WE do of course all like to be popular and therefore many of us are sometimes tempted to pull off some sort of stunt to grab attention.
Trouble is, as I’ve often noticed from watching television ads, there are times when a dramatic performance can detract from the ad itself, leaving me remembering the advert, but having no idea what product was being advertised.
So Jesus, during his 40-day period in the Wilderness, which as mentioned before, we Christians remember during this period of Lent, similarly faced the temptation to use a dramatic stunt to get folk to notice him.
So, we’re told Satan suggested he should turn stones into bread or throw himself from the top of the highest building in the area and walk away unscathed.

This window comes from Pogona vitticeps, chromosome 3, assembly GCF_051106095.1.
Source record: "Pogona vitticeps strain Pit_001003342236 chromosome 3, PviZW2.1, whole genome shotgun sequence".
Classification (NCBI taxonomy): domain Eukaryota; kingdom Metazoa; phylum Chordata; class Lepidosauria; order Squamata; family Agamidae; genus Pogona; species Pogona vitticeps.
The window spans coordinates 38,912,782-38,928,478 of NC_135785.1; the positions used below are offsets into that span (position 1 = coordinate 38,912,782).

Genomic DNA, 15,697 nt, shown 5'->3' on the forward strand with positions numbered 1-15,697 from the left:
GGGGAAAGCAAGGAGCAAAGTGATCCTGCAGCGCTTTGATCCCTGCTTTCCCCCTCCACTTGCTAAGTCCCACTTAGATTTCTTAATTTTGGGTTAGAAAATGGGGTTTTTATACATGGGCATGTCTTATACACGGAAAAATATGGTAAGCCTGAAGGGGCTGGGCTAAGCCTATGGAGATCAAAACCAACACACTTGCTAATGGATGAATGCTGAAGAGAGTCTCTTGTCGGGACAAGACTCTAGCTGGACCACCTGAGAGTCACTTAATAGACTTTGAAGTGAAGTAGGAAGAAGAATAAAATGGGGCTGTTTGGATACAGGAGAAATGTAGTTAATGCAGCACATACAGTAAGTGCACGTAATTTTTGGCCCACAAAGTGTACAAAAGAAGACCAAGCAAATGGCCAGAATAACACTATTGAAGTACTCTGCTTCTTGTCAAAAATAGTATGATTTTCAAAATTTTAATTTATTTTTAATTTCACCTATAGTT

Some publicity-stunt that one; bound to make people sit up and take notice!
But Jesus rightly rejected that option as one that would lead people to believe in and follow him for all the wrong reasons, remembering the stunt but completely missing the point of his message.
And how often, sometimes in very subtle guise, we who claim to serve him find ourselves tempted to use the power of his Holy Spirit to glorify ourselves rather than Jesus Christ, our Lord and master.
It’s so easy to speak or write aiming to please others, hoping they’ll think well of me, whereas my task as a Christian is to make much of Christ and nothing of myself.
For as John the Baptist remarked, “He must increase whilst I decrease.”
So whenever called upon to act, speak or write on His behalf, I always pray to be spared that temptation, using the words of a hymn learnt years ago: “Not I, but Christ, be honoured, loved, exalted. Not I, but Christ, be seen, be known and heard: Not I, but Christ, in every look and action: Not I, but Christ, in every thought and word.”
For if I leave others with a clear impression of myself and little of Jesus, then I have failed; whereas if from my words or actions others learn of Him, but little of myself, then indeed I have succeeded in my task.